In Part One of this article we discussed the first category of potential binary risks associated with hack proof mobile apps.
A hack exposes a company to significant economic, legal and reputational risks. The impact of not having a hack proof app can be devastating and all-encompassing. I know it’s difficult as an app developer to get everything right. Time-to-market is critical in your attempt to stay competitive. You race against the clock to create a resilient app that is as defect-free as possible. But getting hacked can ruin everything for an app developer.
Here we continue to discuss the potential issues associated with mobile app security.
Reverse Engineering or Code Analysis
This is the second category of exploitable binary vulnerabilities, whereby mobile app binaries can be analyzed statically and dynamically. Using intelligence gathered from code analysis tools and activities, hackers can reverse-engineer the binaries. Then they can lift out valuable code, sensitive data, or proprietary IP from the application and re-use or re-package it. Reverse engineering or code analysis tactics include:
Android APK Reverse Engineering
In the case of Android apps, hackers can easily leverage an app’s binary code, via a download on Google Play, to recreate its original source code. The process entails converting the Android app into its Java bytecode equivalent, using a free tool. The tool provides a set of Java class files stored which can be used to reverse engineer the app’s code. This results in a remarkably accurate recreation of the original code. Hackers like this strategy since all they need to do is to download your app.
Algorithm Decompilation and Analysis
Here, hackers often use freely accessible tools to provide quick analysis of an unprotected app. A hacker is then able to easily counterfeit an app or steal sensitive information embedded in the app about its producer. Attackers often use this strategy as a springboard for other attacks since it’s readily available. This includes binary patching, code injection or method swizzling to conduct fraud or steal a user’s identity. App developers pay millions of dollars a year to solve problems with identity theft.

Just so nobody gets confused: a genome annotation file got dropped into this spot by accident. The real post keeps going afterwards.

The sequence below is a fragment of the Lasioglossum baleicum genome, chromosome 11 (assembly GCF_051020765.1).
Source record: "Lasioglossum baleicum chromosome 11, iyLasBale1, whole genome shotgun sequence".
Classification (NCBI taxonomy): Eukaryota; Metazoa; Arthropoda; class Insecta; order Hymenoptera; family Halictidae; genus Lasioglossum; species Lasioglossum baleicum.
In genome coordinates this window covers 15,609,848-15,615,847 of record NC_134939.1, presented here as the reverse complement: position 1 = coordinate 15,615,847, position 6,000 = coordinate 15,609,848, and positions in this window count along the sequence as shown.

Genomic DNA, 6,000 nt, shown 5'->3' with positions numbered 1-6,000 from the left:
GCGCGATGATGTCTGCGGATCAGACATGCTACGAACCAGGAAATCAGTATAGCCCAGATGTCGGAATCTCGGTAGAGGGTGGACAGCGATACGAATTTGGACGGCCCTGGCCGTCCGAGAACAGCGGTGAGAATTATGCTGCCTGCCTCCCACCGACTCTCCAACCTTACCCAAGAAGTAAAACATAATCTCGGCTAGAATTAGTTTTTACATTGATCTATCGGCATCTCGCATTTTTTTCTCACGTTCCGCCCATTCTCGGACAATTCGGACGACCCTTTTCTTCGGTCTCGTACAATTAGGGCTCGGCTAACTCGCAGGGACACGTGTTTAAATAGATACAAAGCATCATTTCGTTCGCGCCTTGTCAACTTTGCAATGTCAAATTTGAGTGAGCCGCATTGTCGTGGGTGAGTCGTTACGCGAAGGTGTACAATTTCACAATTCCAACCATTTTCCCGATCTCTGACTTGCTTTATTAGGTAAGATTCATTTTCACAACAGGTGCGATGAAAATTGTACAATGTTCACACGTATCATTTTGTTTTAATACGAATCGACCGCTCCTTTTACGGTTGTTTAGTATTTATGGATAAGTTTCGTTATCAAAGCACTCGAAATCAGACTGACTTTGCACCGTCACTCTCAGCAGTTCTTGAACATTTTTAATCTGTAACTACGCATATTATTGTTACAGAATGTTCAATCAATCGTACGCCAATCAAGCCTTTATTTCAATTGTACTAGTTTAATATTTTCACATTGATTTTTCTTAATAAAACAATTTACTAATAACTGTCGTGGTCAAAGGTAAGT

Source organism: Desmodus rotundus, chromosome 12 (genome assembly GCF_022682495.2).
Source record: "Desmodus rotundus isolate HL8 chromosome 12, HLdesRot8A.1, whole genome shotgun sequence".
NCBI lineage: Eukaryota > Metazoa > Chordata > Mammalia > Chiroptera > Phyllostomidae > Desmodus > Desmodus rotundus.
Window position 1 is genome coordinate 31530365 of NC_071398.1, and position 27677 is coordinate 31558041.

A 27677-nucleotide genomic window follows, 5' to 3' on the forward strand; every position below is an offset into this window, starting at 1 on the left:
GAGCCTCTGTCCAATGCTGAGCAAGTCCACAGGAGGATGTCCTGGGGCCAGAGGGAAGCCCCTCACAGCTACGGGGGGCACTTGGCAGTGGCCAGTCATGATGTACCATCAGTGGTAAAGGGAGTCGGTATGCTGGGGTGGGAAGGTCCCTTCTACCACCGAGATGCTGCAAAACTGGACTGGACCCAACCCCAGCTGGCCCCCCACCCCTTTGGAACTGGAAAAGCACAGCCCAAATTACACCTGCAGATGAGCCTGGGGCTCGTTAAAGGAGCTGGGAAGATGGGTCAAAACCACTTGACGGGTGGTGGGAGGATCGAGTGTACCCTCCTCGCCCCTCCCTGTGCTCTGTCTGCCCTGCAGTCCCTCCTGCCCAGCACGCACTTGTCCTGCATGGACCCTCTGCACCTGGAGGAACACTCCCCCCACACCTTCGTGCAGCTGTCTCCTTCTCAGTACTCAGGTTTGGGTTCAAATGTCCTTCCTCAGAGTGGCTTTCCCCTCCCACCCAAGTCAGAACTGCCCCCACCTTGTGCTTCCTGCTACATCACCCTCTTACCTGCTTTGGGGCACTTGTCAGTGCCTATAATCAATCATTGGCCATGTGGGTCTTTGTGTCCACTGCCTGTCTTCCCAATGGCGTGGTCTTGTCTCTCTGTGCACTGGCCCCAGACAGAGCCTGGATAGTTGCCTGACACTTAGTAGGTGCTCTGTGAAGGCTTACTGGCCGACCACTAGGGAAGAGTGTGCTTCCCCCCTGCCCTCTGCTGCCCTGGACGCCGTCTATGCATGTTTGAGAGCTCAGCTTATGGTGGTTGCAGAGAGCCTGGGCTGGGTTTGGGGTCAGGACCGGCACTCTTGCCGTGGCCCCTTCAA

Understanding application internal structures and methods via Class Dumps
Hackers get a detailed understanding of the app’s symbols, class interfaces, and associated method prototypes by using the class dump tool. This type of attack is very useful on its own as a form of reverse engineering. Hackers use it as a stepping stone to more sophisticated attacks involving method swizzling. This is done by leading to method interception by API hooking and other unauthorized app behavior modifications. The hacker will then typically conduct fraud or identity theft against the victim.
Making Your Apps Hack Proof
With the prevalence of avenues and ease in which hackers can exploit an app via the binary code, developers need to rewire their thinking. Developers must implement self-protection security controls within the app. Many developers use traditional techniques to confirm that code is secure, via vulnerability tests on their code and remediation of areas with conventional risk. However, unless developers harden the binary code via an automated insertion of “guards,” the application is still vulnerable to prevailing risks. And with all the emulation, dynamic loading/linking, virtualization and container technologies, your applications are completely transparent at runtime for hackers to inspect.
Today, developers can harden digital code with no impact to its source code. When implemented properly, the result is a secure binary code, protecting the application from infiltration from hackers. Security remains a key area for developers to consider because of the potential risks being vulnerable could cause. After all, what good is a high-quality app if it is vulnerable to hackers?
Thanks to App Developer for help in writing this article.